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Dimetre
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PostPosted: Thu Jun 17, 2021 10:19 pm    Post subject: Reply with quote

Gene Colan does some excellent artwork in this issue. Go to page 15 and check out the panel showing the perspective of the one who becomes Man-Bull as he gets injected with a crazy substance. It's so trippy, and nobody would normally associate such imagery with Colan. More conventional is the gorgeous panel of of Daredevil's dark silhouette swinging down to street level against a blinding sunset.

Unfortunately I don't count Gerry Conway as one of Daredevil's best writers. Basically there's a gang of goons roughing up a sweet yet poor couple, trying to kidnap them for some medical experiments run by someone named Mr. Kline. Conway gives us a good amount of pages getting to know the couple and the thugs, but now that I look over the entire issue, I think we could have cut back on those pages and brought Daredevil in earlier to intervene. We get another couple of pages of Daredevil freeing the couple and beating up the thugs, as if there were any doubt.

Then, after Daredevil swings around the skyline for a spell, he hears the thugs' jeep and causes it to overturn. That seems out of character. The thugs hadn't done anything illegal yet. I think he would track them and find out more about their operation. Here, he attacks them and gets jabbed with a needle for his troubles. He's not too smart in this issue.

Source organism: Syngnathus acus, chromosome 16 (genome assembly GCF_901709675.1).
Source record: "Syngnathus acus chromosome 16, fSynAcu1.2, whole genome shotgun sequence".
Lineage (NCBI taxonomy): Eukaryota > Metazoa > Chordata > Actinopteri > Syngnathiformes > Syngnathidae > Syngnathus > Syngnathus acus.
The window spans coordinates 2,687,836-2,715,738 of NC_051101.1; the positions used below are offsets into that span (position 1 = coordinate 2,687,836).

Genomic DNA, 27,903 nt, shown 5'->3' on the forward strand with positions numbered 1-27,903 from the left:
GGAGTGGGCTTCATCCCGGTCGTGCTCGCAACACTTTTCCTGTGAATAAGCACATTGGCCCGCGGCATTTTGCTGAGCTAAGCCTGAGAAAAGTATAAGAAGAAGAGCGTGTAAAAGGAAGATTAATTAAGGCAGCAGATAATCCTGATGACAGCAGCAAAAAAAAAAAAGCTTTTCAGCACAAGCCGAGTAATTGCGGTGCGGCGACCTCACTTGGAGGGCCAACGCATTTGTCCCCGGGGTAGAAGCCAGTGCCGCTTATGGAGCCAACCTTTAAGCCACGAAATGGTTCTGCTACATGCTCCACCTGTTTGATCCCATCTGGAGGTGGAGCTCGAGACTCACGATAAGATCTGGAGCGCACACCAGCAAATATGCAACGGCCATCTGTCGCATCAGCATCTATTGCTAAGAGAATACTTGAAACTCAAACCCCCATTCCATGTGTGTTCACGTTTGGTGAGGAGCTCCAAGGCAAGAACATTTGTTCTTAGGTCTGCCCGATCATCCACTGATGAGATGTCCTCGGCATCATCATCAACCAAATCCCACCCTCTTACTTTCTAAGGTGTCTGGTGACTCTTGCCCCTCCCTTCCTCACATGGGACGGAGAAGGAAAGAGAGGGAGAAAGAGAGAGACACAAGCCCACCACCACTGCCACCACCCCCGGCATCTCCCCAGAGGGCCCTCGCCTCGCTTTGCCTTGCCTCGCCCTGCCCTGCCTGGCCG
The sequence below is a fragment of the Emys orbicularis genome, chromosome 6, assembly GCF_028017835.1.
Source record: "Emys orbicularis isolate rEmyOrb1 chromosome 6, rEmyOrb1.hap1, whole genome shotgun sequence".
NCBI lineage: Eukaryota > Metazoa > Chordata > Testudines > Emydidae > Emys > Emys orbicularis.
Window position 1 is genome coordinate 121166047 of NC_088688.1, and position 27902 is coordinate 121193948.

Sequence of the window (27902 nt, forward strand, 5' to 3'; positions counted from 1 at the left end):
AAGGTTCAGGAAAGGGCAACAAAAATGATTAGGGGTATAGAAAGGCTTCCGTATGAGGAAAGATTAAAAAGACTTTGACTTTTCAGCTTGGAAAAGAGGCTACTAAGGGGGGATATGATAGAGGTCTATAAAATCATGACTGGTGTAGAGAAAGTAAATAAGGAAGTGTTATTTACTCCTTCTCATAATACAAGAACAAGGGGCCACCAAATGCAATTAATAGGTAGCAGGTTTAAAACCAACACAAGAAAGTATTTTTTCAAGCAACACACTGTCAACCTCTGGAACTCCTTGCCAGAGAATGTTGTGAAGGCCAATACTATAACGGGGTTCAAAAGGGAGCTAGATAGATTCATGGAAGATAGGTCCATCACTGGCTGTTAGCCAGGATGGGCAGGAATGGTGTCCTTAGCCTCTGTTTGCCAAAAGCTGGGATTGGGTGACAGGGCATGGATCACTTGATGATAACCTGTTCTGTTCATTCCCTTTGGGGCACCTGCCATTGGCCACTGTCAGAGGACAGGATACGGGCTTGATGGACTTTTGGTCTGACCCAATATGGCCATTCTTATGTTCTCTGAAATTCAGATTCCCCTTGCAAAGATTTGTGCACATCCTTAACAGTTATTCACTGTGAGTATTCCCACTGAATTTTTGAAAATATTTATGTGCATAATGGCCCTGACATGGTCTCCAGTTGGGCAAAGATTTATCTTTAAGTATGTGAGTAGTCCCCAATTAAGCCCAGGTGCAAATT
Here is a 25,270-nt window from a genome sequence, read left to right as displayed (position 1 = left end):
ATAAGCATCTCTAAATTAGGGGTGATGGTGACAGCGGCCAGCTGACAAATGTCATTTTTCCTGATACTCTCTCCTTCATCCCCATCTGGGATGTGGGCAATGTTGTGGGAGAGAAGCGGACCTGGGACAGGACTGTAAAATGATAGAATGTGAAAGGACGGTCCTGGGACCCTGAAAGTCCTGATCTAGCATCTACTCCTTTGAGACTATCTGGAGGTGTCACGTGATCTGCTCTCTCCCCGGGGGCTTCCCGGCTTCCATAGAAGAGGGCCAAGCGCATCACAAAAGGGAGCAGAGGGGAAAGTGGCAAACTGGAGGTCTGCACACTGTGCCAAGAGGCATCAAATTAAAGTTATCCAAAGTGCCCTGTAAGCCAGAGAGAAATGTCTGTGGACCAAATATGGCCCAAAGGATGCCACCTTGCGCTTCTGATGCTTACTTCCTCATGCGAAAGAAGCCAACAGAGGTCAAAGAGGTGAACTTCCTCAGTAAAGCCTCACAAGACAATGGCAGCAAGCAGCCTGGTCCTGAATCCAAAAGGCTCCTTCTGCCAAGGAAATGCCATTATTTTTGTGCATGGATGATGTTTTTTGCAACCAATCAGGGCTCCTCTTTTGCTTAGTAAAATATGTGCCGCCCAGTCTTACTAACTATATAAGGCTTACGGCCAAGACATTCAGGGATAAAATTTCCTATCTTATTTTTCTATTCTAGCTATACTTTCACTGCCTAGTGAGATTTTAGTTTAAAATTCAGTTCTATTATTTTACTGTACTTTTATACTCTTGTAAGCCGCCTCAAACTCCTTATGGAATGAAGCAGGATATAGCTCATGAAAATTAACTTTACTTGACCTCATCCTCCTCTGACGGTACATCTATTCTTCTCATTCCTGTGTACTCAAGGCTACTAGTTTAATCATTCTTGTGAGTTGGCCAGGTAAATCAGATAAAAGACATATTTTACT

Conway lays Matt's pining for Karen very thick, a little too thick for my tastes. Karen calls Matt's place, but he was nice enough to put up George and Dia at his place, and Dia answers Matt's phone. Karen hears her voice and of course thinks the worst. It's a misunderstanding worthy of Three's Company.

This issue is all set up, with the Man-Bull showing up in the final panel as Matt wakes up. I just think we could have moved the story along faster. We could have had the Man-Bull fight Matt for a few pages, and had a cliffhanger with Matt in danger. I think that would have been better.

At best, Conway's story is average, but Colan lifts the proceedings high with his excellence. I'll give this a three out of five.
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Mike Murdock
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PostPosted: Sun Jun 20, 2021 7:30 pm    Post subject: Reply with quote

Daredevil Vol. 1 #79 - Murder! Cries the Man-Bull

Quote:
The battle with the rampaging Man-Bull, plus a cataclysmic climax to end 'em all! Foggy Nelson is blackmailed by a sinister figure from his past!